ELM TREES outside the Old Teachers’ College will be removed next week after lining the main drive for almost a century.
Fourteen English elm trees and one English oak are deemed too hazardous to stay.
The University of New England employed tree management business ArborSafe to assess the health of the trees on the state heritage listed block.
ArborSafe director Malcolm McKenzie said the inspection found fungal decay in each tree, making branch failure highly likely.
“They are essentially dying,” he said.
The trees, which pre-date the Old Teachers’ College, will be replaced with 14 semi-mature English elm trees and one semi-mature English oak.
Costing $30,000 and standing seven metres tall, the new trees were hand picked and will be imported from a site in Victoria.
A university spokeswoman said the trees’ health had deteriorated to such an extent, they had to act quickly to ensure the safety of all who accessed the grounds.
“The University of New England recognises and respects the prominent status and legacy of the Old Teachers’ College within the community,” she said.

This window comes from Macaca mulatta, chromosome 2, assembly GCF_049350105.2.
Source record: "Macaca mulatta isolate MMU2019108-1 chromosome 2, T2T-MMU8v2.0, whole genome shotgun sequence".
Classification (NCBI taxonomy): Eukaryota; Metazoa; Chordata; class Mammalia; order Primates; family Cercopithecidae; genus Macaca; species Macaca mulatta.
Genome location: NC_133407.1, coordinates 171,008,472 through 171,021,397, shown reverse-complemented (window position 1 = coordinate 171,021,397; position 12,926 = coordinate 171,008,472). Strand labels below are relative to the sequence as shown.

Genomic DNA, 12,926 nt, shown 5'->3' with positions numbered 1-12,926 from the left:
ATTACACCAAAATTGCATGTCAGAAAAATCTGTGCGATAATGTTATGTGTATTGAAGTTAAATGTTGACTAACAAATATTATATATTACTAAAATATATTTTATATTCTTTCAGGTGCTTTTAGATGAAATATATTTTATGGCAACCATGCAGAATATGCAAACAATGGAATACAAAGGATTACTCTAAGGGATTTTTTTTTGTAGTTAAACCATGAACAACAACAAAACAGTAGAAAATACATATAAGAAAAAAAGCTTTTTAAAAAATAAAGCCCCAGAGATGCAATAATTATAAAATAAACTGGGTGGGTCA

“[WE] will take due care to ensure the historic representation of the gardens are maintained by immediately replacing the removed trees with semi-mature healthy trees similar in species and number.”
The state environment and heritage office approved the action, which was also endorsed by Council.
Work to remove the trees will begin on July 4 and is scheduled to conclude on July 19.
During this period, motorists are advised to use the rear entrance on Faulkner Street and pedestrians to use the entrance near East Block.
The university says ArborSafe will monitor the planted trees on three-monthly intervals for 12 months to ensure successful establishment.
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